Fourth, although Costa Rica's democratic tradition has facilitated dialogue and consensus politics, the range of actors involved in shaping mainstream environmental policy (including representatives and officials of government departments, multilateral and bilateral assistance agencies, a few large NGOs and some academic institutions) has tended to remain somewhat restricted. These groups have often adopted a top-down approach to natural resource management, despite the fact that they commonly uphold the need to promote "participation", "empowerment" and "integrated development". "Participation" often amounts to little more than token consultation with local resource users or organizations. Many interventions that aim to conserve forests and biodiversity lack an integrated vision or strategy to address both environmental and human welfare objectives. Income-generating components of environmental projects often prove too small to significantly improve household security and reduce the pressures on forest resources or fail due to bureaucratic resistance. Some prove unsustainable because limited attention is paid to marketing, training, technical assistance and land tenure issues.
From research to action
The senior researchers involved in the UNRISD project — Antonieta Camacho and Silvia Rodríguez, from the UNA Schools of Social Planning and Environmental Sciences — did more than simply end their work on a critical note. They went on to facilitate a participatory approach to environmental decision making and analysis that contrasted sharply with the conventional top-down approach described above.
Beginning in 1995, they invited representatives of forest communities, indigenous groups and NGOs to a series of workshops. One of their aims was to consider a range of issues, including the role of local communities in generating knowledge on biodiversity, as well as in managing, marketing and protecting natural resources; the ways in which other actors such as business enterprises are using natural resources; and how local communities and groups might best respond to threats to biodiversity, livelihood or human rights. In a meeting with NGOs, the implications of global trends associated with free trade and intellectual property rights were also discussed. Another purpose of these meetings was to design a response to the problems that had been identified, and to formulate an action strategy that would allow these groups to be heard in relevant decision-making fora at the national and regional levels. In addition, the workshops generated ideas for projects and technical initiatives to preserve and improve biodiversity.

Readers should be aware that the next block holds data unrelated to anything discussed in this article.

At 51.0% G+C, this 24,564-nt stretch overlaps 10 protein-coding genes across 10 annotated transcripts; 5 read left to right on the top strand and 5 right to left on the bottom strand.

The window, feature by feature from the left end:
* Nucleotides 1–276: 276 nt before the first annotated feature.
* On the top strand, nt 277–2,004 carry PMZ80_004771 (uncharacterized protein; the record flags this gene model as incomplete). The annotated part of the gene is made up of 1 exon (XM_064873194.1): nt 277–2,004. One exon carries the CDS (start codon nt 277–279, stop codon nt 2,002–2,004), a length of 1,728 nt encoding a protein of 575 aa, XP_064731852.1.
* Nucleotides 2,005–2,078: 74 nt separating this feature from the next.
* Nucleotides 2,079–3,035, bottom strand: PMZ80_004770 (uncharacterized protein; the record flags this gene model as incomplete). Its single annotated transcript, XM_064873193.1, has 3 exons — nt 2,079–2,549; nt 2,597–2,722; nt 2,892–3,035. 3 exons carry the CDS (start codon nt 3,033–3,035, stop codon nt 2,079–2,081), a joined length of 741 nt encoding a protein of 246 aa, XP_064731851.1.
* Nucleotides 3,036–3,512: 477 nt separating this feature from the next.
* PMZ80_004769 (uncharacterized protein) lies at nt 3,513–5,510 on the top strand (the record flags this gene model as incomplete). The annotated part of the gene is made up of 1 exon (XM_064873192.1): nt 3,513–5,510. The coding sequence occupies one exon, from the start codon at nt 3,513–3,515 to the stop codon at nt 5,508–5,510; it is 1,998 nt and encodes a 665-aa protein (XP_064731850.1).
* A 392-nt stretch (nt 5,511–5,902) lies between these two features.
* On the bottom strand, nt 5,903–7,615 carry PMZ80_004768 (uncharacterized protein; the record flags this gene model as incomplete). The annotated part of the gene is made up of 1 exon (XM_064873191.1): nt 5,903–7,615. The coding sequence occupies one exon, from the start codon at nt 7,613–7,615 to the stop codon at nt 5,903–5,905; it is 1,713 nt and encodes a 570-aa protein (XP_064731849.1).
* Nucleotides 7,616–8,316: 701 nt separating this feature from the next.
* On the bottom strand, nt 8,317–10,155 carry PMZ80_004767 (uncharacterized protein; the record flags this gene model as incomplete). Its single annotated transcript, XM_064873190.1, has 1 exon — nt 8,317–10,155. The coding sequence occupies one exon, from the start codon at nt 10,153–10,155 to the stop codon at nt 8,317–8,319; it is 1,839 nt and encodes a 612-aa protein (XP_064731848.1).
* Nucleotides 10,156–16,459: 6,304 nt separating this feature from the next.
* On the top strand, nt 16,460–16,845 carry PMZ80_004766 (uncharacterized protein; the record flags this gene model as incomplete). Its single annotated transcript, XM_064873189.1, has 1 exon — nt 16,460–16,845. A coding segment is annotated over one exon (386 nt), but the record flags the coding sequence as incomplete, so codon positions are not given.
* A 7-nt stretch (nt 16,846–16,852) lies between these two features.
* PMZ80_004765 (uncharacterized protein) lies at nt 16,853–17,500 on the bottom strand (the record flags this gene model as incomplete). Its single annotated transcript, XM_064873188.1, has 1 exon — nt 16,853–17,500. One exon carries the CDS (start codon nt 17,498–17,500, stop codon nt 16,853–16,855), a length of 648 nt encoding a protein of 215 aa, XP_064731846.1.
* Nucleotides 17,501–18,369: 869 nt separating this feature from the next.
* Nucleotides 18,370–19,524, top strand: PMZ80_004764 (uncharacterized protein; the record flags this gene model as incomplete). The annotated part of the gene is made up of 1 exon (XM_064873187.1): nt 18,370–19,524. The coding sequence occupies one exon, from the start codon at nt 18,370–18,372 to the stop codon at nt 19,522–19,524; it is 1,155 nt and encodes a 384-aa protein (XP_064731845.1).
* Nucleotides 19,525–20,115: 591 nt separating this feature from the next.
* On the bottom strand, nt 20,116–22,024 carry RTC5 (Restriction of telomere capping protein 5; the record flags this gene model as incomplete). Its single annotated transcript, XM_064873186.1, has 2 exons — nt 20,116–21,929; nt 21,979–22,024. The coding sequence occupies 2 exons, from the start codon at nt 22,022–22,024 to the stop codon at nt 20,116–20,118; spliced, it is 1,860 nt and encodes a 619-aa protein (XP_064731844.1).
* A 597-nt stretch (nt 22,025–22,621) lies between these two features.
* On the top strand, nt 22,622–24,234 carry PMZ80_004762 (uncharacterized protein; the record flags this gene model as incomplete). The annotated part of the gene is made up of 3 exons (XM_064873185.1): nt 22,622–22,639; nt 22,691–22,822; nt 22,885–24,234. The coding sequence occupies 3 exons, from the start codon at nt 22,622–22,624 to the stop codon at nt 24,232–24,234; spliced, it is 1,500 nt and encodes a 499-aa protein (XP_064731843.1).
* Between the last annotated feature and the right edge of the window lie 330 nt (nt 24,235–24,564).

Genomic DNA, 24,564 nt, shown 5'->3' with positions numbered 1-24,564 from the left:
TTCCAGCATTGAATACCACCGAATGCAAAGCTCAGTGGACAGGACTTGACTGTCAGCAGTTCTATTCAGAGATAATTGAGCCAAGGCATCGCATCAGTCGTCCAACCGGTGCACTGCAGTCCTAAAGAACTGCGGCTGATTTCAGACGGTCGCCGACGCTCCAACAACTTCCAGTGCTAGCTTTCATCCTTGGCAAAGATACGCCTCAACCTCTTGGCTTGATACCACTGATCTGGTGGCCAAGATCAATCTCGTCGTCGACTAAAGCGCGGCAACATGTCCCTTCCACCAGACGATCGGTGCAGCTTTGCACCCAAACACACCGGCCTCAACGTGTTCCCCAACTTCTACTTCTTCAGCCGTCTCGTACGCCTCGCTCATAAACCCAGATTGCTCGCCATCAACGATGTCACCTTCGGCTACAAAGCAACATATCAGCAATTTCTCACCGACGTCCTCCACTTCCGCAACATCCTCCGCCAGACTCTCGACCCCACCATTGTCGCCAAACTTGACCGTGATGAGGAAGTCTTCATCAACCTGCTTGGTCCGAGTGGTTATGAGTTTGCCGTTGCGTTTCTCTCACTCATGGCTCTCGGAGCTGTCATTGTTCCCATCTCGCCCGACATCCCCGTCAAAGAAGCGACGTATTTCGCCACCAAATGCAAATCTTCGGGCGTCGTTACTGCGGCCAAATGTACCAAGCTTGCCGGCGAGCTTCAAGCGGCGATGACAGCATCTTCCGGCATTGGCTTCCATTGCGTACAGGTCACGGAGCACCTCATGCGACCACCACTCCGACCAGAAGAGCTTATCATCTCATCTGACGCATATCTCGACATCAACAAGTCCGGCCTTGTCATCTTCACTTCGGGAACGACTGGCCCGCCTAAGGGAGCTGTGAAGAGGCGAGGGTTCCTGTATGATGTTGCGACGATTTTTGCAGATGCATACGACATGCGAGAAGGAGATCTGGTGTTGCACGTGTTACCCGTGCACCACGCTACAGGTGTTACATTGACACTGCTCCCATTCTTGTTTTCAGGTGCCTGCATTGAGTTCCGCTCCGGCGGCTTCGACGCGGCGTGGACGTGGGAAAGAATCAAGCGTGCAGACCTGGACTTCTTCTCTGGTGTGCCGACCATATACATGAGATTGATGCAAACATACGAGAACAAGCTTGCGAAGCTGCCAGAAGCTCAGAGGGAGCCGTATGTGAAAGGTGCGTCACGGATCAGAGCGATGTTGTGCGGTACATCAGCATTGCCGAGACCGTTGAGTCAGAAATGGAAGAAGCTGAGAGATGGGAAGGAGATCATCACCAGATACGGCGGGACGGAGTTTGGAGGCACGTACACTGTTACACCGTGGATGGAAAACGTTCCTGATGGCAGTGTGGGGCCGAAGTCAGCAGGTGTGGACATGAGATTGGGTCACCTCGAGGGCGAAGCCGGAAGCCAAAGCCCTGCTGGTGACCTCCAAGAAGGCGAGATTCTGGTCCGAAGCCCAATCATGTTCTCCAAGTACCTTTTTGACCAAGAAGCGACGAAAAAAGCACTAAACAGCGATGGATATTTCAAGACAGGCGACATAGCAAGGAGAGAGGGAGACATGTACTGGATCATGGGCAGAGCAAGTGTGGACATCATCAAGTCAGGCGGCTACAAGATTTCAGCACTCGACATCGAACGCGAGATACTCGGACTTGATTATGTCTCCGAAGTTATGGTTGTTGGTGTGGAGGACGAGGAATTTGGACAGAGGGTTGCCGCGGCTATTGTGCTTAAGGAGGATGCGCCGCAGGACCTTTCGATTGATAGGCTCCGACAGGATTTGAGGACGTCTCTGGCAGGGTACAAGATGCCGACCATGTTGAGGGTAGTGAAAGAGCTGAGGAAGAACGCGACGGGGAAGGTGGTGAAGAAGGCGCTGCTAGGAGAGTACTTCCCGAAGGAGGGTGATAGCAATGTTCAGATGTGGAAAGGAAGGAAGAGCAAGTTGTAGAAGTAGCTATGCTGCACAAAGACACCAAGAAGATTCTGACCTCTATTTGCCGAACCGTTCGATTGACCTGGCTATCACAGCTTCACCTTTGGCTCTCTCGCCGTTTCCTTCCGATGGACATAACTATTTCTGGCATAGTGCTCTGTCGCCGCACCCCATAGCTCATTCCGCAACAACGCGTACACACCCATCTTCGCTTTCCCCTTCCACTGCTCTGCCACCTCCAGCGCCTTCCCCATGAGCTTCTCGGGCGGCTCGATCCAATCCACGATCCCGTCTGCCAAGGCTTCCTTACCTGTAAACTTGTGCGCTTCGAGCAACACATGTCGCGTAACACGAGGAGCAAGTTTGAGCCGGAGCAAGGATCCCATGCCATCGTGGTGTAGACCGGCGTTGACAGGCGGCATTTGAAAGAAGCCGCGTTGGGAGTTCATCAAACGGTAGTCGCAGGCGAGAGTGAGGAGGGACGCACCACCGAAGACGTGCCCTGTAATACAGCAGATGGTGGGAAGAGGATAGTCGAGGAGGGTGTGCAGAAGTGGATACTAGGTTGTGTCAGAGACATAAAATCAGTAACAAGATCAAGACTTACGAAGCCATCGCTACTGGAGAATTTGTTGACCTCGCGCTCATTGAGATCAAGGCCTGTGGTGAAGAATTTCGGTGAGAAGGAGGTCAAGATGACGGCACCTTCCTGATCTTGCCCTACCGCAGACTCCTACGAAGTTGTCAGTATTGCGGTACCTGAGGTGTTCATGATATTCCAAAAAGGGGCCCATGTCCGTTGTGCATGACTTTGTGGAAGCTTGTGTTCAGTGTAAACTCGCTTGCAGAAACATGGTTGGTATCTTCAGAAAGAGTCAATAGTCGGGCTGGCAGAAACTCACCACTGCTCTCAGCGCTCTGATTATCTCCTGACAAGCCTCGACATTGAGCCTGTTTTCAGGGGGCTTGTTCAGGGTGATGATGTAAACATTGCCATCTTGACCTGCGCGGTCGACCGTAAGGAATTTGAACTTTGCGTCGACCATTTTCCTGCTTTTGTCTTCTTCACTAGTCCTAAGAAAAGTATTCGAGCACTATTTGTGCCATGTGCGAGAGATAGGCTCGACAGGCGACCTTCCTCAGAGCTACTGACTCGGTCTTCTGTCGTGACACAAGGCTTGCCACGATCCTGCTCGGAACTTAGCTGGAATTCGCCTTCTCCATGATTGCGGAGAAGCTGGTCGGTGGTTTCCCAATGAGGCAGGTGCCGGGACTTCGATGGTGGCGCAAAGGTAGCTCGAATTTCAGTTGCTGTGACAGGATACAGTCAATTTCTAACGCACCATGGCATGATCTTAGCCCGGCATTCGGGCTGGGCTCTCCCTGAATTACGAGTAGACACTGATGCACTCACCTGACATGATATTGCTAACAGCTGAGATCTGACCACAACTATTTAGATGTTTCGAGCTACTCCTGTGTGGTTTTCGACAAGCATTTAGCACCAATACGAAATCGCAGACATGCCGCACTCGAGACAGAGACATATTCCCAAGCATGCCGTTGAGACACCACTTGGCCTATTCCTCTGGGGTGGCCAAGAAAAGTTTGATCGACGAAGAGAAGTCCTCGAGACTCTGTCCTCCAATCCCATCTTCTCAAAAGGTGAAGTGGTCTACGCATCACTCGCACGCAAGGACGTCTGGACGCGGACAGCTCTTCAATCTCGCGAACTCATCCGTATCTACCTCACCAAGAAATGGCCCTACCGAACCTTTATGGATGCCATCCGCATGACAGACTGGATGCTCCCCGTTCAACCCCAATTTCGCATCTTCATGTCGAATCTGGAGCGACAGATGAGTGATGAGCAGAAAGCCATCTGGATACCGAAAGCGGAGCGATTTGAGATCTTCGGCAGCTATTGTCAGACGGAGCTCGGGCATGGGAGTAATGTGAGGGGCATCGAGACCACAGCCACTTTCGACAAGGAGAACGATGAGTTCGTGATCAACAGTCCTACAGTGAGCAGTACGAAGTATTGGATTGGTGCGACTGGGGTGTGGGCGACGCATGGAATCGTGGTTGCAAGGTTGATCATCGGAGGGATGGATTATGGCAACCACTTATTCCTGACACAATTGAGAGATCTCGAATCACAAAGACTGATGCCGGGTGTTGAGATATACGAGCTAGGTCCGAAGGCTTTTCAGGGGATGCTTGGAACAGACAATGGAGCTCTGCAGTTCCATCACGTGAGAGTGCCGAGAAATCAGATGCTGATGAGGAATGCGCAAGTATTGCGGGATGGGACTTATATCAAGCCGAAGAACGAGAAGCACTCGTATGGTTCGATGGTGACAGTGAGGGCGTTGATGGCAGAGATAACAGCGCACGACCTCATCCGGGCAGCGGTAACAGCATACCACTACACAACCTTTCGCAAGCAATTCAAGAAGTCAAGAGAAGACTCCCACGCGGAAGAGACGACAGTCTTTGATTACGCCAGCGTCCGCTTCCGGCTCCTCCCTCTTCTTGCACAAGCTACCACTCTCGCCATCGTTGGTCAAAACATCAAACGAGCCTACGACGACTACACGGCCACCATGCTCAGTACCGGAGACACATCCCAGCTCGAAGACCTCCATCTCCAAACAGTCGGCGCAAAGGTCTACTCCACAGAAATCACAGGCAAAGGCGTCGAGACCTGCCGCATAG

The researchers also became involved in action at the national level. Representing the UNA, Silvia Rodríguez was appointed to head a special commission of the National Assembly mandated to draft a biodiversity law. Drawing on her considerable experience in the field of participatory action research, she supported efforts to bring to the negotiating table not only the social actors and stakeholders who traditionally shaped the nation's environmental policies and programmes, but also those who were often marginalized in consultation and decision-making processes. The latter included representatives of smaller NGOs, grassroots organizations, indigenous peoples and the public universities. Five months of dialogue and negotiations led to the formulation of a draft law which was signed by President Figueres in May 1998. Thus, Costa Rica became the first country to enact a comprehensive biodiversity law that systematically incorporates into national legislation the principles and guidelines contained in the Convention on Biological Diversity signed by most governments at the Earth Summit in 1992.
An important aspect of the law is its explicit recognition of "intellectual community rights" associated with biodiversity. Although international agreements and national legislation in this field tend to emphasize the intellectual property rights of private enterprise, the Costa Rican biodiversity law also aims to protect certain aspects of indigenous knowledge and local resource management practices. Therefore, Antonieta Camacho and Silvia Rodríguez are currently developing a participatory process through which it will be possible to register specific practices and forms of knowledge qualifying for protection under the law.
Peter Utting is Project Co-ordinator at UNRISD.
1 Case studies were also carried out in the Philippines and Senegal. Publications related to these studies include: Towards Participatory Conservation? Environmental Politics and Practice in the Philippines, edited by Peter Utting, forthcoming 1999; Discours et réalités des politiques participatives de gestion de l'environnement, edited by Peter Utting and Ronald Jaubert (UNRISD/IUED, 1998, Geneva).
2 The final report by Antonieta Camacho and Silvia Rodríguez is currently in press. Processos socio-políticos en torno al aprovechamiento y conservación de recursos naturales en Costa Rica (1990-1996), Editorial Fundación UNA (EFUNA), Heredia, Costa Rica.